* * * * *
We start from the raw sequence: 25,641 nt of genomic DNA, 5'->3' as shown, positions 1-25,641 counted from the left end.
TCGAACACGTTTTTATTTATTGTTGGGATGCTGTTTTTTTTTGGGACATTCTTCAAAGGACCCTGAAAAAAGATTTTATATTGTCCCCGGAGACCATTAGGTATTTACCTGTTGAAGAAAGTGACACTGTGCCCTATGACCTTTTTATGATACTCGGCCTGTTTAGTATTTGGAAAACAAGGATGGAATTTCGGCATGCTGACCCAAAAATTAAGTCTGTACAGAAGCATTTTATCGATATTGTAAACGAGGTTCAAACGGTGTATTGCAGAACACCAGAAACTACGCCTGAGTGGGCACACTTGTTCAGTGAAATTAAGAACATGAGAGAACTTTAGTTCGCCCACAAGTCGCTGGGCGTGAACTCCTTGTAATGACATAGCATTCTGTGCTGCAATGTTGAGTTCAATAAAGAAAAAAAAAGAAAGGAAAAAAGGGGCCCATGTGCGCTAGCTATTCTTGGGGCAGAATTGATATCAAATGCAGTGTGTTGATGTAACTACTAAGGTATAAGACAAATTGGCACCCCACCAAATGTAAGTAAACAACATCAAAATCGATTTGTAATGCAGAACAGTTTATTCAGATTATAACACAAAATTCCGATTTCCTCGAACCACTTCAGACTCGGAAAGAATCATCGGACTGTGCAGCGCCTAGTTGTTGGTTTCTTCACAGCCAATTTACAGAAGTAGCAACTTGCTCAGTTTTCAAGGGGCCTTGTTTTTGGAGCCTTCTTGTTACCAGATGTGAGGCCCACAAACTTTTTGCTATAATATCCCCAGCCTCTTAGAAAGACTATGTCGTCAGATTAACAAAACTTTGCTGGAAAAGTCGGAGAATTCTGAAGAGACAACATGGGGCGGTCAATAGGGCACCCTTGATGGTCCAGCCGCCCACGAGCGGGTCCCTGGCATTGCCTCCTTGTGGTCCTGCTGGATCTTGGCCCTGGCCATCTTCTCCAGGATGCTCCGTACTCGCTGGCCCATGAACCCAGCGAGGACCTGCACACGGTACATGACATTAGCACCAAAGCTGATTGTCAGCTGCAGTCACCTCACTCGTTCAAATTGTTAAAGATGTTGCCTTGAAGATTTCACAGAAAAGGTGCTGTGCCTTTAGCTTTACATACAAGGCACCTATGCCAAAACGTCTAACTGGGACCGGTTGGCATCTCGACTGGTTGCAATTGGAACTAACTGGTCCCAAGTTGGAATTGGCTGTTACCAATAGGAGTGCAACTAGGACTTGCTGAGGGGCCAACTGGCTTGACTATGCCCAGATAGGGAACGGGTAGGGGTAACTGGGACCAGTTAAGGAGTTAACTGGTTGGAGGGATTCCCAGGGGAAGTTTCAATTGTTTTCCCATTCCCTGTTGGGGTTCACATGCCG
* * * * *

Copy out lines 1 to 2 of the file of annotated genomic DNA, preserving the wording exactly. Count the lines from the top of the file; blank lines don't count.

We start from the raw sequence: 25,641 nt of genomic DNA, 5'->3' as shown, positions 1-25,641 counted from the left end.
TCGAACACGTTTTTATTTATTGTTGGGATGCTGTTTTTTTTTGGGACATTCTTCAAAGGACCCTGAAAAAAGATTTTATATTGTCCCCGGAGACCATTAGGTATTTACCTGTTGAAGAAAGTGACACTGTGCCCTATGACCTTTTTATGATACTCGGCCTGTTTAGTATTTGGAAAACAAGGATGGAATTTCGGCATGCTGACCCAAAAATTAAGTCTGTACAGAAGCATTTTATCGATATTGTAAACGAGGTTCAAACGGTGTATTGCAGAACACCAGAAACTACGCCTGAGTGGGCACACTTGTTCAGTGAAATTAAGAACATGAGAGAACTTTAGTTCGCCCACAAGTCGCTGGGCGTGAACTCCTTGTAATGACATAGCATTCTGTGCTGCAATGTTGAGTTCAATAAAGAAAAAAAAAGAAAGGAAAAAAGGGGCCCATGTGCGCTAGCTATTCTTGGGGCAGAATTGATATCAAATGCAGTGTGTTGATGTAACTACTAAGGTATAAGACAAATTGGCACCCCACCAAATGTAAGTAAACAACATCAAAATCGATTTGTAATGCAGAACAGTTTATTCAGATTATAACACAAAATTCCGATTTCCTCGAACCACTTCAGACTCGGAAAGAATCATCGGACTGTGCAGCGCCTAGTTGTTGGTTTCTTCACAGCCAATTTACAGAAGTAGCAACTTGCTCAGTTTTCAAGGGGCCTTGTTTTTGGAGCCTTCTTGTTACCAGATGTGAGGCCCACAAACTTTTTGCTATAATATCCCCAGCCTCTTAGAAAGACTATGTCGTCAGATTAACAAAACTTTGCTGGAAAAGTCGGAGAATTCTGAAGAGACAACATGGGGCGGTCAATAGGGCACCCTTGATGGTCCAGCCGCCCACGAGCGGGTCCCTGGCATTGCCTCCTTGTGGTCCTGCTGGATCTTGGCCCTGGCCATCTTCTCCAGGATGCTCCGTACTCGCTGGCCCATGAACCCAGCGAGGACCTGCACACGGTACATGACATTAGCACCAAAGCTGATTGTCAGCTGCAGTCACCTCACTCGTTCAAATTGTTAAAGATGTTGCCTTGAAGATTTCACAGAAAAGGTGCTGTGCCTTTAGCTTTACATACAAGGCACCTATGCCAAAACGTCTAACTGGGACCGGTTGGCATCTCGACTGGTTGCAATTGGAACTAACTGGTCCCAAGTTGGAATTGGCTGTTACCAATAGGAGTGCAACTAGGACTTGCTGAGGGGCCAACTGGCTTGACTATGCCCAGATAGGGAACGGGTAGGGGTAACTGGGACCAGTTAAGGAGTTAACTGGTTGGAGGGATTCCCAGGGGAAGTTTCAATTGTTTTCCCATTCCCTGTTGGGGTTCACATGCCG